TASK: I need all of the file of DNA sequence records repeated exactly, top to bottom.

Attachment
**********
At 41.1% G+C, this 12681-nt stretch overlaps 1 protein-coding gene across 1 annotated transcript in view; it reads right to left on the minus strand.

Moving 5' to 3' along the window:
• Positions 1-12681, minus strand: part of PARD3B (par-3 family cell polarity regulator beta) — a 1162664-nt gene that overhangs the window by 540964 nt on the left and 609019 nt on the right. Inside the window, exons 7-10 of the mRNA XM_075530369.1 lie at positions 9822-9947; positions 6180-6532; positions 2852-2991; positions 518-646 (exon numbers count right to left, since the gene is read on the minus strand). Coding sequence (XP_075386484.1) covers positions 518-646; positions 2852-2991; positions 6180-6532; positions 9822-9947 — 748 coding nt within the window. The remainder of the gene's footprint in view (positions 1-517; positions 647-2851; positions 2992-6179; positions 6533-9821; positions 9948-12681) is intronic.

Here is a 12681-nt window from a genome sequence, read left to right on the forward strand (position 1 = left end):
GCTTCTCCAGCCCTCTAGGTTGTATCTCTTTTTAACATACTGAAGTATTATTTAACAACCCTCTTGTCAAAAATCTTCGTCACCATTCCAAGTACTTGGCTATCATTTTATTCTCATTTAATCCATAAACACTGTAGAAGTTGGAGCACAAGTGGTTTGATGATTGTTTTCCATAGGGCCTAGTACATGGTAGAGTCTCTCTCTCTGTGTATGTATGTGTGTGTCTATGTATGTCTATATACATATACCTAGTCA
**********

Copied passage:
At 41.1% G+C, this 12681-nt stretch overlaps 1 protein-coding gene across 1 annotated transcript in view; it reads right to left on the minus strand.

Moving 5' to 3' along the window:
• Positions 1-12681, minus strand: part of PARD3B (par-3 family cell polarity regulator beta) — a 1162664-nt gene that overhangs the window by 540964 nt on the left and 609019 nt on the right. Inside the window, exons 7-10 of the mRNA XM_075530369.1 lie at positions 9822-9947; positions 6180-6532; positions 2852-2991; positions 518-646 (exon numbers count right to left, since the gene is read on the minus strand). Coding sequence (XP_075386484.1) covers positions 518-646; positions 2852-2991; positions 6180-6532; positions 9822-9947 — 748 coding nt within the window. The remainder of the gene's footprint in view (positions 1-517; positions 647-2851; positions 2992-6179; positions 6533-9821; positions 9948-12681) is intronic.

Here is a 12681-nt window from a genome sequence, read left to right on the forward strand (position 1 = left end):
GCTTCTCCAGCCCTCTAGGTTGTATCTCTTTTTAACATACTGAAGTATTATTTAACAACCCTCTTGTCAAAAATCTTCGTCACCATTCCAAGTACTTGGCTATCATTTTATTCTCATTTAATCCATAAACACTGTAGAAGTTGGAGCACAAGTGGTTTGATGATTGTTTTCCATAGGGCCTAGTACATGGTAGAGTCTCTCTCTCTGTGTATGTATGTGTGTGTCTATGTATGTCTATATACATATACCTAGTCA